Diagnoses that don’t require steroids as treatment are particularly attractive. Parents may be afraid that steroids will affect their child’s development and growth, Panettieri said, adding that some parents “aren’t embracing of the concept of chronic illness.”

Then there are the societal and environmental factors. Reducing asthma triggers such as cigarette smoke, dust mites, and mold are essential, but not everyone believes secondhand smoke is a problem.

“Sometimes, parents say they smoke outside of the house, but I can smell the smoke on them. That means their child is still being exposed,” said Elward.

Those are hurdles family physicians face that other doctors don’t, Panettieri said.

Enough with the hurdles, some asthma experts and at least one health-benefits provider have decided. And enough with the wrong diagnoses and avoidable bills for emergency room treatment. Efforts are mounting to deliver asthma education to the people who see asthma patients all day — namely, family physicians — as well as to people living in the economically disadvantaged communities where some of those doctors serve.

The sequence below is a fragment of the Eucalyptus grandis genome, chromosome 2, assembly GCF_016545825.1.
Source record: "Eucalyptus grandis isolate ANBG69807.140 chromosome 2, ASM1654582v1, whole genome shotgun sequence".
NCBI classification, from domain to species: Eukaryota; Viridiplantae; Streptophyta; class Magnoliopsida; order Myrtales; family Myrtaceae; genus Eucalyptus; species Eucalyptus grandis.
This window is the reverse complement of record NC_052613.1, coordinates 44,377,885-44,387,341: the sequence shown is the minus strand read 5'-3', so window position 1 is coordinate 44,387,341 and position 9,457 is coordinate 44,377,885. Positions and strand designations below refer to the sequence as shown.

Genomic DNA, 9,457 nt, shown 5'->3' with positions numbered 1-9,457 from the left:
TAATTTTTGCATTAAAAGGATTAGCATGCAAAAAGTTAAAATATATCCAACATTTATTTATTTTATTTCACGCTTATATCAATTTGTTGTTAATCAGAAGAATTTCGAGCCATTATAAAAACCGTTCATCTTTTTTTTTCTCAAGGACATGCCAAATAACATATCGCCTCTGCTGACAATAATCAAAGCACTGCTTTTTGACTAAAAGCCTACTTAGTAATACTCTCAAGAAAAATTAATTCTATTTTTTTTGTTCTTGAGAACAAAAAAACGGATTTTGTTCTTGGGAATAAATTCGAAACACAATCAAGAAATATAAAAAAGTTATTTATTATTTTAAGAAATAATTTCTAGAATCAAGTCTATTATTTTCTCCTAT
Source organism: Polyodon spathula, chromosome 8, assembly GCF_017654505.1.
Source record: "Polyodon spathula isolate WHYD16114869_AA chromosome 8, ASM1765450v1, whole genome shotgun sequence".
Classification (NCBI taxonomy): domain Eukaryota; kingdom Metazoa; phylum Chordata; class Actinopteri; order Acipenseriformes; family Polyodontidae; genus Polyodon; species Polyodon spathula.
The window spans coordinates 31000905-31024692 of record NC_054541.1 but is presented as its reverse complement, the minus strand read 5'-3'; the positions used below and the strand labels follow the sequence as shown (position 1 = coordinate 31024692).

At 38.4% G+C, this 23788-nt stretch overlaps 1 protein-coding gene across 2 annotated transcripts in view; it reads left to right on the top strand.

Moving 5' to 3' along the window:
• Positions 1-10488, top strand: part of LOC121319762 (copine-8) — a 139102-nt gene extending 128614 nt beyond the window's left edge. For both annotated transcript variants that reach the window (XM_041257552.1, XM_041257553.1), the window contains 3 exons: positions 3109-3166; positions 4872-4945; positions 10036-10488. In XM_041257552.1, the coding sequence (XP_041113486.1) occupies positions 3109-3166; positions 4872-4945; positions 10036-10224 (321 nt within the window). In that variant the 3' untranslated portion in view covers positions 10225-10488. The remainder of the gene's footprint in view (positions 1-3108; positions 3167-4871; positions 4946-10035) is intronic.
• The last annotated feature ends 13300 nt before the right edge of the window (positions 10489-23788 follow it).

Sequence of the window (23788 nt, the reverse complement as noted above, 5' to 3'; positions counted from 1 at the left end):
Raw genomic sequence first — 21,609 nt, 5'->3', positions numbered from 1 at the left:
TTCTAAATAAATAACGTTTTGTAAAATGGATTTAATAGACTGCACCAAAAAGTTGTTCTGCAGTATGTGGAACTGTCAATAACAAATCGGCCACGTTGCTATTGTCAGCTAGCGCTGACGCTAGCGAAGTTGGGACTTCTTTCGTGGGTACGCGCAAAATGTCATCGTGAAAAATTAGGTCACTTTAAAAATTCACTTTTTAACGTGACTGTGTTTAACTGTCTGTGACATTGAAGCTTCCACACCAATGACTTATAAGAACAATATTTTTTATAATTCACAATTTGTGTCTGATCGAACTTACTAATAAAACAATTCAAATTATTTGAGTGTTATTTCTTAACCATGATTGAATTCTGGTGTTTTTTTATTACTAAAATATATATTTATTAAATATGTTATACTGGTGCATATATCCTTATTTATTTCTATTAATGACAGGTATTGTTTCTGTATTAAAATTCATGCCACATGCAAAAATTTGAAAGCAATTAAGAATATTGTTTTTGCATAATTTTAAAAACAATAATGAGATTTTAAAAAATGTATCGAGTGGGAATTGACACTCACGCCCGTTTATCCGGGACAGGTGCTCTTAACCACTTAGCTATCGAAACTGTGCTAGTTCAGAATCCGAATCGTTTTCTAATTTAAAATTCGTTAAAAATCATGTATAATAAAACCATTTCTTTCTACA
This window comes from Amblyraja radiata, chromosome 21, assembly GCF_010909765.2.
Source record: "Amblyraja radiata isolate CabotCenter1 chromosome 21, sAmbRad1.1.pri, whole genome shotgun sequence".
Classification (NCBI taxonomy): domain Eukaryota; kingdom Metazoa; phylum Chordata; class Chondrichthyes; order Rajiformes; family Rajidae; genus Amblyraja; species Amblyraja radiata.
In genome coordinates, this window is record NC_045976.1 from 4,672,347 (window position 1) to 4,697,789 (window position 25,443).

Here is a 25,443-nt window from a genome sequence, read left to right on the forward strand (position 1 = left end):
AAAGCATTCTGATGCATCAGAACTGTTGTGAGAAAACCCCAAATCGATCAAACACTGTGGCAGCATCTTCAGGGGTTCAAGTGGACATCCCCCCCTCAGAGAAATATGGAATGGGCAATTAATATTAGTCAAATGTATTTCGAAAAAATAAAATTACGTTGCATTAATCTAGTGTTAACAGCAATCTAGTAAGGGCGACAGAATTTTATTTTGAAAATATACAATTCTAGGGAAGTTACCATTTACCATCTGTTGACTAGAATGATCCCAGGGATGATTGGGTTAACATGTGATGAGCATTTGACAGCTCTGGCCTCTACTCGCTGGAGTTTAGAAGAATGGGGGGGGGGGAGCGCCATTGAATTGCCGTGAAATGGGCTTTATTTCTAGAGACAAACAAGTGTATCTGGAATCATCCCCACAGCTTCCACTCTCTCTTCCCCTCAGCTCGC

The campaigns include webinars, combating triggers through housing rehabilitation, and eliminating pre-approval requirements for certain medications called biologics — precision medicine that targets the specific molecule that is preventing the airway from reducing inflammation. But because there are so few studies on children, only one biologic is approved for kids 6 and over.

Yet another hurdle researchers want to knock over.

“Before the time of precision medicine, kids were treated the same way,” Wenzel said. “But now we are moving to a different era, now we can improve treatment, so we need to understand the disease better.”

What signs should parents look for?

Children’s Hospital of Philadelphia lists these as common asthma symptoms:

  • Coughing: caused by the need to cough up mucus stuck in the lungs, or from the irritation of the airways.
  • Shortness of breath
  • Chest tightness or pain
  • Wheezing: the musical noise, or whistling sound, made by air coming out of narrow lung passages.

The American Academy of Allergy, Asthma and Immunology also encourages parents to pay attention to when the symptoms occur:

  • At night or early morning.
  • During or after exercise.
  • During certain seasons.
  • After laughing or crying.
  • When exposed to common asthma triggers (cigarette smoke, dust mites, and mold, to name a few).